A complaint on both sides of the Atlantic is that more and more advertising is moving to the internet. The traditional news-gathering companies are seeking to adapt, but are struggling to make a profit from the internet. One of the more disturbing findings in our report is that this is leading to widespread editorial economies and a reduction in the service that the public once received. Foreign news bureaux have closed down, investigative teams have been disbanded and specialist correspondents have been cut. There is more reliance on news agencies and public relations handouts. The argument is that the internet is taking over and that in such a situation, why spend time devising special measures to regulate the traditional media whose day has probably gone?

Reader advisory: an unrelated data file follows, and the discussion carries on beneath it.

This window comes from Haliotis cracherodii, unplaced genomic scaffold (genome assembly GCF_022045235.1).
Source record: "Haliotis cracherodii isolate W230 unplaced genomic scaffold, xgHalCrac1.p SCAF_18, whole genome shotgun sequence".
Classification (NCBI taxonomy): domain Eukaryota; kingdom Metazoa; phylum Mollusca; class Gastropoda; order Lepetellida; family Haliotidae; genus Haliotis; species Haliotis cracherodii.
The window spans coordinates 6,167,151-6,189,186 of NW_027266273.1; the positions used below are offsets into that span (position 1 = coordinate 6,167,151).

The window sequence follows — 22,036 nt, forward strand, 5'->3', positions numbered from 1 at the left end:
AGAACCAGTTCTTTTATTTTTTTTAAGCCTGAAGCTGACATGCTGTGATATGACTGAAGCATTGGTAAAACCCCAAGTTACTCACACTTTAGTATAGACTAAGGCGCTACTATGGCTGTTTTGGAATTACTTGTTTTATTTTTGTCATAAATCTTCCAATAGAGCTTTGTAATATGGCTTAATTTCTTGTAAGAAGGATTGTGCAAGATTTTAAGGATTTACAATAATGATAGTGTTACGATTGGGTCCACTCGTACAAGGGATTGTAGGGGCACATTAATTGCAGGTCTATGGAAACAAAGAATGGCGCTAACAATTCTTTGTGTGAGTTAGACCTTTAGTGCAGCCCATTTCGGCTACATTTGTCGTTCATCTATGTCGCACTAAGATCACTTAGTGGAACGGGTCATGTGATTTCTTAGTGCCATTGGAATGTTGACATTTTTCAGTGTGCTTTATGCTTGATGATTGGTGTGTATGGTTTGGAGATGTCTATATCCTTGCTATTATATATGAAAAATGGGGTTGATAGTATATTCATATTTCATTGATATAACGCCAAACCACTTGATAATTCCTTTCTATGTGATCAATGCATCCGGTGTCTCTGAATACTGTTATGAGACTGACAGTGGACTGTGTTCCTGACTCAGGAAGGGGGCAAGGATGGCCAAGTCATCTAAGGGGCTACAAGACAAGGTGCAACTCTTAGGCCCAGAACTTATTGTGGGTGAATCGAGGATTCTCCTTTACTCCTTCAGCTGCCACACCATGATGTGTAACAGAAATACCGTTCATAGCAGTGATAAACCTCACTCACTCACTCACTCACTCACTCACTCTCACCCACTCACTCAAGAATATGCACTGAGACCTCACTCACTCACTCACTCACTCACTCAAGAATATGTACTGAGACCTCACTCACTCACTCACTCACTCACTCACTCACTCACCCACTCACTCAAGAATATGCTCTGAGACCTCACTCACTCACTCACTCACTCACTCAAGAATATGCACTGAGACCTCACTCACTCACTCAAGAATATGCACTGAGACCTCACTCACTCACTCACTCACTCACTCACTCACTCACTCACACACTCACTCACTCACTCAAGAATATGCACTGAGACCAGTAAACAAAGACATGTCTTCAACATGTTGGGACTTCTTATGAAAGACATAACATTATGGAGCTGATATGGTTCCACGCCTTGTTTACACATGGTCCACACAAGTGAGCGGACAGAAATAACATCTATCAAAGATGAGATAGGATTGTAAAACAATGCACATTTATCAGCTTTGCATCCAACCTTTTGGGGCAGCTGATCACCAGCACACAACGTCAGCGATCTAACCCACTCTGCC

We do not accept that argument because the figures show clearly that the traditional media are still an enormous influence in this country. It may be right that newspaper circulations have generally fallen, but they remain at around 20 million people reading a newspaper every day. It may be true that television news viewing has reduced, but again people watch on average around 90 hours of news a year on terrestrial television. The new forms of media have developed phenomenally, but it remains the case that two-thirds of the public still say that television is their main source of news, 14 per cent say that newspapers are the main source, 11 per cent say it is the radio—what we

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would do without the “Today” programme? Noble Lords are not required to answer that question—and only 6 per cent cite the internet. Anyone who thinks that the traditional media no longer have influence might remember that last week a dispute over a programme on Radio 2 eclipsed the biggest economic crisis since the war and provoked interventions by the Prime Minister and the leader of the Opposition.